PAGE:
That’s the subject line on the e-mail frequent commenter Zackary Sholem Berger sent me with the link I’m about to quote, and I can’t improve on it. Check out this 2006 post from the wonderful site Balashon—Hebrew Language Detective (which I’ve finally gotten around to adding to my RSS feed), featuring Mike Gerver’s impressive etymology for Hebrew אתרוג etrog (the fruit of the hadar tree):
Etrog, on the other hand, is listed in the same book [Ernest Klein's Etymological Dictionary of the Hebrew Language for English Speakers] as borrowed from Persian turung or Mandaic trunga. (The form etrunga is found in Kiddushin 70a.) The Persian word, according to Chaim Rabin’s article “Lexical Borrowings from Indian Languages as Carriers of Ideas and Technical Concepts” (in Between Jerusalem and Benares: Comparative Studies in Judaism and Hinduism, page 25, edited by Hananya Goodman, SUNY Press) comes from Tamil, and is related to matulankam and matulai which mean pomegranate or lemon. (In modern Tamil, pomegranate is matulanpazham, where pazham means ripe fruit.) Rabin says that there is no similar word in Sanskrit, suggesting that etrogs were originally found only in southern India where Tamil and other Dravidian languages are spoken, and only spread to northern India and Persia in a later period (after Sanskrit). I’m not sure what this implies about the question of whether pri etz hadar always meant only the etrog, and whether the etz hadaat could have been an etrog. It is quite possible, of course, that trunga did not mean an etrog, but a different kind of fruit, at the time the word was borrowed from Dravidian, and that it was this other fruit that was only found in southern India. The kam at the end of matulankam (and hence the nga at the end of trunga) are presumably related to kaay meaning “fruit” in modern Tamil. The same root is apparently found in the Persian word naranga (source of naranja in Spanish and hence orange in French and English), which was also borrowed from a Dravidian language. In modern Tamil, naru means “smelly,” so naranga could mean “fragrant fruit.” (Words that mean “fragrant” tend to evolve to mean “smelly” in any language.) Oranges are thought to have come to the Middle East and Europe from northern India, according to the Encyclopedia Britannica, and to there from southern China and Indochina, so the question arises as to why the word would be borrowed from a Dravidian language. One possibility is that the word dates back to the period before the Indo-European conquest of India, when Dravidian languages were spoken in Northern India as well. So the g in etrog would be cognate with the g in orange.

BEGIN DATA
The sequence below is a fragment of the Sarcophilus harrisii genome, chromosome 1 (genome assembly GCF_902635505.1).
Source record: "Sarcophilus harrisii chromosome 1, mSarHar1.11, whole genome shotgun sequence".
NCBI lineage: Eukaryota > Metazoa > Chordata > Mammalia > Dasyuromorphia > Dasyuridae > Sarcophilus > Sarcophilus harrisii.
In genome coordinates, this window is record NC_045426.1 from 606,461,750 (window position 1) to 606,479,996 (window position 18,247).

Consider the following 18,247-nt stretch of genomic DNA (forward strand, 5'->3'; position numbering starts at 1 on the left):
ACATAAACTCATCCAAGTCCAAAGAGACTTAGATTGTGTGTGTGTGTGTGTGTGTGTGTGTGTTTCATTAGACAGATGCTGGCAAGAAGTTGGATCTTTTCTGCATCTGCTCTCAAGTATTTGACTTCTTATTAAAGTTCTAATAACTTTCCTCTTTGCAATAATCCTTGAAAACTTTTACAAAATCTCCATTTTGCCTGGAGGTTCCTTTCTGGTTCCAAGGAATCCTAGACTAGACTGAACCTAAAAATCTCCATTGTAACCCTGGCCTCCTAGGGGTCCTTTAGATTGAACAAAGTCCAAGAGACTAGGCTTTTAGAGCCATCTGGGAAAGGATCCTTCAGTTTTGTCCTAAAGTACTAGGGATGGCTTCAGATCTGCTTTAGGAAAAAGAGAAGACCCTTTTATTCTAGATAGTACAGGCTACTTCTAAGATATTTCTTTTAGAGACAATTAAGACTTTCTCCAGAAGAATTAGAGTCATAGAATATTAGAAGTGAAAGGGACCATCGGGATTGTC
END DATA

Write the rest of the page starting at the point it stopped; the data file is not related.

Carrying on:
Zackary said confidently “you will like this,” and of course I do. (I thought either MMcM or I had done a post on the tangled history of orange, but apparently not.)